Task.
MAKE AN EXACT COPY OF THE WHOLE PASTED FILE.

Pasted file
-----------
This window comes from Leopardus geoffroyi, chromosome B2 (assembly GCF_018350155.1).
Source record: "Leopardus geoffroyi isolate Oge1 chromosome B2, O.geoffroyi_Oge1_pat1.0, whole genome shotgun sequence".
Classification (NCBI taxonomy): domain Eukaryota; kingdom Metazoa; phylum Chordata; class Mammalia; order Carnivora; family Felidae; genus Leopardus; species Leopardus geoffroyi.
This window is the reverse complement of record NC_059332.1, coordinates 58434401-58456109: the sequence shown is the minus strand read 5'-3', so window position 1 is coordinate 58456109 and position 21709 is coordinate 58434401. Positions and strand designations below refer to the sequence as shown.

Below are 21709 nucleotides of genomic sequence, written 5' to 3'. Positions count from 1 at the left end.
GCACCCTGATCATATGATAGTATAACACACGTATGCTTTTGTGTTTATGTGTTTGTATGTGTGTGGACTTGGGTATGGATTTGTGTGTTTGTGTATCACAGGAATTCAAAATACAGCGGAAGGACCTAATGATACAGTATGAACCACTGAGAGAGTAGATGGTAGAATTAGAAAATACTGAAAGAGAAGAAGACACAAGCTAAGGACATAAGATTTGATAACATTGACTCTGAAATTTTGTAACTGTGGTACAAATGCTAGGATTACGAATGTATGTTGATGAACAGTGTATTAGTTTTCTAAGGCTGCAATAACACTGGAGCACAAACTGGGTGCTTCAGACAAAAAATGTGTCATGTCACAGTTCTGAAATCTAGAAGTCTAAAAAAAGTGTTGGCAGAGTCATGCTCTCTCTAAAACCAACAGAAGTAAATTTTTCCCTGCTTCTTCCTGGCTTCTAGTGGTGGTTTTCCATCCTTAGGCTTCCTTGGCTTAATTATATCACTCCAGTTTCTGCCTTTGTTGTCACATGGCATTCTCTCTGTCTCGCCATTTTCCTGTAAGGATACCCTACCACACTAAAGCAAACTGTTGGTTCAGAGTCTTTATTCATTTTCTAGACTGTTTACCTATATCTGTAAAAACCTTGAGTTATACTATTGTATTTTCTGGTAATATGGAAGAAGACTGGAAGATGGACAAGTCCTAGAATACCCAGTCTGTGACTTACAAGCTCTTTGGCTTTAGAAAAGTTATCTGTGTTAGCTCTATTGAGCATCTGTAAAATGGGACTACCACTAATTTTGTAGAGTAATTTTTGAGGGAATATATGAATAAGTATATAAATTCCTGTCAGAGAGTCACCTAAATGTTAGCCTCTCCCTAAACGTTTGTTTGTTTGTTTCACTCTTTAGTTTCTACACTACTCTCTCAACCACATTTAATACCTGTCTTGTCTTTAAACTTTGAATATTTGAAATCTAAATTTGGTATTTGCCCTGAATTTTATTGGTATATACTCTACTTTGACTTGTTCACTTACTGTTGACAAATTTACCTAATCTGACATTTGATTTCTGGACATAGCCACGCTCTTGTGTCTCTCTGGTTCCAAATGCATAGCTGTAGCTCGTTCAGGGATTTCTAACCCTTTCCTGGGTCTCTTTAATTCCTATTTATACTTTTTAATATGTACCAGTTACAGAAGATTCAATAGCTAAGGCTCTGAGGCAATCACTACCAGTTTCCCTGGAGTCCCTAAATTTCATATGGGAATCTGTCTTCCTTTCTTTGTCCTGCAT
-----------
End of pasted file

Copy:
This window comes from Leopardus geoffroyi, chromosome B2 (assembly GCF_018350155.1).
Source record: "Leopardus geoffroyi isolate Oge1 chromosome B2, O.geoffroyi_Oge1_pat1.0, whole genome shotgun sequence".
Classification (NCBI taxonomy): domain Eukaryota; kingdom Metazoa; phylum Chordata; class Mammalia; order Carnivora; family Felidae; genus Leopardus; species Leopardus geoffroyi.
This window is the reverse complement of record NC_059332.1, coordinates 58434401-58456109: the sequence shown is the minus strand read 5'-3', so window position 1 is coordinate 58456109 and position 21709 is coordinate 58434401. Positions and strand designations below refer to the sequence as shown.

Below are 21709 nucleotides of genomic sequence, written 5' to 3'. Positions count from 1 at the left end.
GCACCCTGATCATATGATAGTATAACACACGTATGCTTTTGTGTTTATGTGTTTGTATGTGTGTGGACTTGGGTATGGATTTGTGTGTTTGTGTATCACAGGAATTCAAAATACAGCGGAAGGACCTAATGATACAGTATGAACCACTGAGAGAGTAGATGGTAGAATTAGAAAATACTGAAAGAGAAGAAGACACAAGCTAAGGACATAAGATTTGATAACATTGACTCTGAAATTTTGTAACTGTGGTACAAATGCTAGGATTACGAATGTATGTTGATGAACAGTGTATTAGTTTTCTAAGGCTGCAATAACACTGGAGCACAAACTGGGTGCTTCAGACAAAAAATGTGTCATGTCACAGTTCTGAAATCTAGAAGTCTAAAAAAAGTGTTGGCAGAGTCATGCTCTCTCTAAAACCAACAGAAGTAAATTTTTCCCTGCTTCTTCCTGGCTTCTAGTGGTGGTTTTCCATCCTTAGGCTTCCTTGGCTTAATTATATCACTCCAGTTTCTGCCTTTGTTGTCACATGGCATTCTCTCTGTCTCGCCATTTTCCTGTAAGGATACCCTACCACACTAAAGCAAACTGTTGGTTCAGAGTCTTTATTCATTTTCTAGACTGTTTACCTATATCTGTAAAAACCTTGAGTTATACTATTGTATTTTCTGGTAATATGGAAGAAGACTGGAAGATGGACAAGTCCTAGAATACCCAGTCTGTGACTTACAAGCTCTTTGGCTTTAGAAAAGTTATCTGTGTTAGCTCTATTGAGCATCTGTAAAATGGGACTACCACTAATTTTGTAGAGTAATTTTTGAGGGAATATATGAATAAGTATATAAATTCCTGTCAGAGAGTCACCTAAATGTTAGCCTCTCCCTAAACGTTTGTTTGTTTGTTTCACTCTTTAGTTTCTACACTACTCTCTCAACCACATTTAATACCTGTCTTGTCTTTAAACTTTGAATATTTGAAATCTAAATTTGGTATTTGCCCTGAATTTTATTGGTATATACTCTACTTTGACTTGTTCACTTACTGTTGACAAATTTACCTAATCTGACATTTGATTTCTGGACATAGCCACGCTCTTGTGTCTCTCTGGTTCCAAATGCATAGCTGTAGCTCGTTCAGGGATTTCTAACCCTTTCCTGGGTCTCTTTAATTCCTATTTATACTTTTTAATATGTACCAGTTACAGAAGATTCAATAGCTAAGGCTCTGAGGCAATCACTACCAGTTTCCCTGGAGTCCCTAAATTTCATATGGGAATCTGTCTTCCTTTCTTTGTCCTGCAT